In Her Element: STEM Student's Summer Internship in Politics
The summer before starting her graduate studies in Biotechnology at Kean University, and just weeks after graduating from Kean with a Bachelor of Arts in science and technology, Chelsea Mann ’17 worked at a summer internship––in politics. It wasn’t a typical path for a STEM (science, technology, engineering and mathematics) major from Greentown, PA. The position didn’t involve her usual activities of drawing chemical compound structures or experimenting with organic synthesis, but it proved that a career in STEM can take many forms.
As a science and environment intern for Assemblyman Daniel Benson, Mann drafted articles on STEM-related news, updates and legislative policies. She also sat in on voting sessions, hearings and Assembly meetings at the New Jersey State House, witnessing the legislative process as bills dealing with some of the state’s most pressing issues moved through the legislature.
“As a future scientist, I learned how much the political world affects my research, work and opportunities,” said Mann, who is now enrolled in Kean’s Master of Science in Biotechnology Science program. “I was able to utilize the resources I learned at Kean and to incorporate what I knew about scientific writing to create more politically focused pieces.”
Making a connection between the two fields of study was challenging, but Mann tapped into the academic rigor, discipline, time management and collaborative spirit she developed at Kean to get the job done.
“As part of the STEM program, I learned how to search for articles and break them down and, more importantly, how to prepare my own research papers using established publishing standards,” she said. “So when it came to drafting articles for Assemblyman Benson’s science blog, I used what I had already learned to generate excellent pieces.”
In addition to her studies in Kean’s New Jersey Center for Science, Technology and Mathematics (NJCSTM), Mann earned multiple NCAA-All Academic Honors as a player for the Cougars’ field hockey team and was an active member of the Alpha Sigma and Phi Eta Sigma honor societies.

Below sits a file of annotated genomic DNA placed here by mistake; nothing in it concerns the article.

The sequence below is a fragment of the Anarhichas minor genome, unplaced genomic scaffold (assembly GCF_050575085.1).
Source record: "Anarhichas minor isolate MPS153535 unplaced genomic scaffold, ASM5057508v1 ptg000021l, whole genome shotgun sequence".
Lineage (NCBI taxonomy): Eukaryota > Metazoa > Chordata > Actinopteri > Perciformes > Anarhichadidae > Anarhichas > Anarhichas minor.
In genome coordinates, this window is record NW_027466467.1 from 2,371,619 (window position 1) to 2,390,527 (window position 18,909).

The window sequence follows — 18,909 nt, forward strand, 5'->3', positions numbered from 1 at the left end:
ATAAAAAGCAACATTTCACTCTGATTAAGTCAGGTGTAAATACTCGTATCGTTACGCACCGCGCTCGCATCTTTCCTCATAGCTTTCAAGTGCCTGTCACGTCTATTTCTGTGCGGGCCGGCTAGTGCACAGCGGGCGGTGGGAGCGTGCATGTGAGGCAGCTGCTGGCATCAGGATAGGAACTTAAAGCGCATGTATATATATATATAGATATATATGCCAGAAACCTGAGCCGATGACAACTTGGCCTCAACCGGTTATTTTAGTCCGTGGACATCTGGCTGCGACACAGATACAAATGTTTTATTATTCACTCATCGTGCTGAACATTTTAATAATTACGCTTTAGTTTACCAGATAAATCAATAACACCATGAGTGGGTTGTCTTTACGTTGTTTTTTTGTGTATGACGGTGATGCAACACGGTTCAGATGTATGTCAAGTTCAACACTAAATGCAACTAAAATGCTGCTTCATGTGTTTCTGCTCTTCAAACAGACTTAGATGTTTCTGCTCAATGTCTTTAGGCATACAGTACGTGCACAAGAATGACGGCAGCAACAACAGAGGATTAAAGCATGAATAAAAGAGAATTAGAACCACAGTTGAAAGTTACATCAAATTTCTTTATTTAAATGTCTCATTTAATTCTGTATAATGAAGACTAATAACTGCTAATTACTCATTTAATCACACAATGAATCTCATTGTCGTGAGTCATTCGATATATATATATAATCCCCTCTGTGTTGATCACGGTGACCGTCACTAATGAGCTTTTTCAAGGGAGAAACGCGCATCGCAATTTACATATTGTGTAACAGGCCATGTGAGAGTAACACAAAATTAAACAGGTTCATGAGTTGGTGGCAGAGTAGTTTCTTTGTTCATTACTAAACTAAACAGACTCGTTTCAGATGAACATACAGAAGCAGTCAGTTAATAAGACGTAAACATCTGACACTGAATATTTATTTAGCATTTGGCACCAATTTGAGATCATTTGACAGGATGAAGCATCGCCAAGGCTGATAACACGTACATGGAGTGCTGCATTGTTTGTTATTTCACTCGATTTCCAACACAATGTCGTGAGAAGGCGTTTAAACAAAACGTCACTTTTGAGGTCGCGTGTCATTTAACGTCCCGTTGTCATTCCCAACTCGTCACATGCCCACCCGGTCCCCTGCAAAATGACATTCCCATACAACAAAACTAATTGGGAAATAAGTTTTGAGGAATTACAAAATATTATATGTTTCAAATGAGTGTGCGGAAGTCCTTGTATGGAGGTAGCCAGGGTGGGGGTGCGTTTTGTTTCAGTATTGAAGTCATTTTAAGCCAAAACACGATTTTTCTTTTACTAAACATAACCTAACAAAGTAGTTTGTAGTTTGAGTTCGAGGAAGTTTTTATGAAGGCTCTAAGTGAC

It also helped that Mann was familiar with her employer. Her senior year, she was named a 2017 New Jersey Governor's STEM Scholar. As part of the highly competitive program, she led a research team of high school students and established connections with some of the state’s top pharmaceutical researchers and companies. It was during that time that Assemblyman Benson recruited Mann for the internship.
“The position wasn’t typical for someone majoring in science, but the internship taught me to take every opportunity, even if it doesn’t seem to fit your path,” said Mann, who earned her undergraduate degree, summa cum laude, in cellular and molecular biology with a minor in analytical chemistry from Kean in May of 2017.
“The greatest lesson I’ve learned is that success won’t happen on its own––you have to put in the work,” she said. “It is important that we recognize that every experience––whether we fail, succeed, learn from it or simply enjoy the moment––prepares us for the future.”
While Mann may leave behind the labs of Kean University when she graduates with her master’s degree in the spring of 2018, she plans to continue to rely on her proven formula of success to guide her career – a world-class Kean education, extensive research experience and ambition.